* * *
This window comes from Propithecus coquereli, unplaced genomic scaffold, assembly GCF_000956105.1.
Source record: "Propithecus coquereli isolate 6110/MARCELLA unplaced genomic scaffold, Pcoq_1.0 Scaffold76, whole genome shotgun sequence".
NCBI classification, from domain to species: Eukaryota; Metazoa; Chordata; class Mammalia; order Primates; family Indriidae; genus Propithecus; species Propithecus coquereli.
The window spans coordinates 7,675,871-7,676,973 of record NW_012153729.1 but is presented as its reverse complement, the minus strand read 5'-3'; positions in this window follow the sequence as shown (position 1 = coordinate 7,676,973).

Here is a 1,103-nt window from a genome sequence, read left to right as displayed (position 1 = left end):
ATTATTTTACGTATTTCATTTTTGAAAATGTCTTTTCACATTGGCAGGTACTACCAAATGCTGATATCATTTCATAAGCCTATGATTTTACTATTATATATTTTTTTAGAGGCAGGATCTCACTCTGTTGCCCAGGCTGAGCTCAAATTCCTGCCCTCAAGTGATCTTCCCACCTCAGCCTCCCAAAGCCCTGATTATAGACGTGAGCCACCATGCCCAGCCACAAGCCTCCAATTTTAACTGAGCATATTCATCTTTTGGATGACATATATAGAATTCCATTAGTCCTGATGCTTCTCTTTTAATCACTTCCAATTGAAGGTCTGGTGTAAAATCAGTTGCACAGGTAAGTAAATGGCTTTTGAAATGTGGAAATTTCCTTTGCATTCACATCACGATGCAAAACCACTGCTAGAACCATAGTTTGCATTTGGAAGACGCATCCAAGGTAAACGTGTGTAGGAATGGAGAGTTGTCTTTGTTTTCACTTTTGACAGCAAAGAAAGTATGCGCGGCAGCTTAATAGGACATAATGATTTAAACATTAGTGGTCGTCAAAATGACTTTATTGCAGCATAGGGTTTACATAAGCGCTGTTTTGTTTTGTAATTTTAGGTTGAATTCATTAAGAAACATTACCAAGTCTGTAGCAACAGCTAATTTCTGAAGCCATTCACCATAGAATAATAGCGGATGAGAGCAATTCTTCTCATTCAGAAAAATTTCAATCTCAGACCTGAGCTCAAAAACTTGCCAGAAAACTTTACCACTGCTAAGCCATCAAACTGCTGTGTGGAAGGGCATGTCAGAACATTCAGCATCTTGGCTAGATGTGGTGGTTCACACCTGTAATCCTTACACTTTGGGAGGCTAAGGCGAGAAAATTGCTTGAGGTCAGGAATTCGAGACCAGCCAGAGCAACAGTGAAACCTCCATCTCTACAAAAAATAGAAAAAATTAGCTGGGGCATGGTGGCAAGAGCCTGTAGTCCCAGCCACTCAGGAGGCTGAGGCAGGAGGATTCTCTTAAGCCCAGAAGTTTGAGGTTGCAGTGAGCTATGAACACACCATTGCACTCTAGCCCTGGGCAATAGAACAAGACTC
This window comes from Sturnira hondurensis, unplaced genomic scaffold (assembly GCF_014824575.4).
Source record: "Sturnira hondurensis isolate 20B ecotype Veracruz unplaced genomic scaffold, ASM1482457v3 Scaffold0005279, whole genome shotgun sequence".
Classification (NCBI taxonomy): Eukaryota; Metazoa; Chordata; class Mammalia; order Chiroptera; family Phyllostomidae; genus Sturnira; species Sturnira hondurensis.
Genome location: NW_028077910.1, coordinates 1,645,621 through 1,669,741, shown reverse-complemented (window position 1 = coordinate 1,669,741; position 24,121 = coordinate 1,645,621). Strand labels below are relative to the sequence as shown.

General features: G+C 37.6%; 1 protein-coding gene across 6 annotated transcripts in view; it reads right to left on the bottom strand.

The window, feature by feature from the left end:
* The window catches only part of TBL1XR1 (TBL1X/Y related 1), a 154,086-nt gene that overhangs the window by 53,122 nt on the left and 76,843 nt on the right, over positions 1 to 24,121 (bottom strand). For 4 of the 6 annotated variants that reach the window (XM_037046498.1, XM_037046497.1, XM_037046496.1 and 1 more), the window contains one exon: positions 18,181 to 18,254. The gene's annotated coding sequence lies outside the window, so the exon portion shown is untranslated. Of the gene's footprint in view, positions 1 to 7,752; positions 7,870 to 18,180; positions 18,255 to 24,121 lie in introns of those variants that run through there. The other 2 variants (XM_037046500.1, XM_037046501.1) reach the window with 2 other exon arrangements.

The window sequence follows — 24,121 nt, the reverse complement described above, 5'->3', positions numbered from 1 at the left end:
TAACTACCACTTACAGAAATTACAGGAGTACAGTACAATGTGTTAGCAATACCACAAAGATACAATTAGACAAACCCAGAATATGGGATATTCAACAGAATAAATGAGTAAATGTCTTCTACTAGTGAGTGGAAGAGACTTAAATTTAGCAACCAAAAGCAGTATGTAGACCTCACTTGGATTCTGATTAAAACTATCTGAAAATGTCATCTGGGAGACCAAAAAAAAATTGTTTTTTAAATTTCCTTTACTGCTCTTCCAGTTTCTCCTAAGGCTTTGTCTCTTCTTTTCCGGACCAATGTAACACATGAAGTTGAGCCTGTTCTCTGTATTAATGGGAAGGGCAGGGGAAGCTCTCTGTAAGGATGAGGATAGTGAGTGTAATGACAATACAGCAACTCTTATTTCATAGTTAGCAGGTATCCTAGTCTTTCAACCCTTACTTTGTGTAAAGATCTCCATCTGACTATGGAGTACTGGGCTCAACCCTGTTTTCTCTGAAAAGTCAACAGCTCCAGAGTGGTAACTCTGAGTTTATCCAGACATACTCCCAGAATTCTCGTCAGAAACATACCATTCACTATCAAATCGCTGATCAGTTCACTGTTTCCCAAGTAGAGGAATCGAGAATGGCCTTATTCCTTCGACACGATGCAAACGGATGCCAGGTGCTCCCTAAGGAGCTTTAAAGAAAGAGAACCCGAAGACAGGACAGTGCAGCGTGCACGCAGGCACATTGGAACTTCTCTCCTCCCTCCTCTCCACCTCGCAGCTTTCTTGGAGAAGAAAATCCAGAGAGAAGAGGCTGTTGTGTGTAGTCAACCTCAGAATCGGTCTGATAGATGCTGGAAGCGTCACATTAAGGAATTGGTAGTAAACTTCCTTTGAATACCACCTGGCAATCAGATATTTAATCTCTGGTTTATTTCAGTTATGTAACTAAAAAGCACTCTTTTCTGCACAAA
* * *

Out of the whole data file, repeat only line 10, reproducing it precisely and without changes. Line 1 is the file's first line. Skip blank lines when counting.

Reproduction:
Genome location: NW_028077910.1, coordinates 1,645,621 through 1,669,741, shown reverse-complemented (window position 1 = coordinate 1,669,741; position 24,121 = coordinate 1,645,621). Strand labels below are relative to the sequence as shown.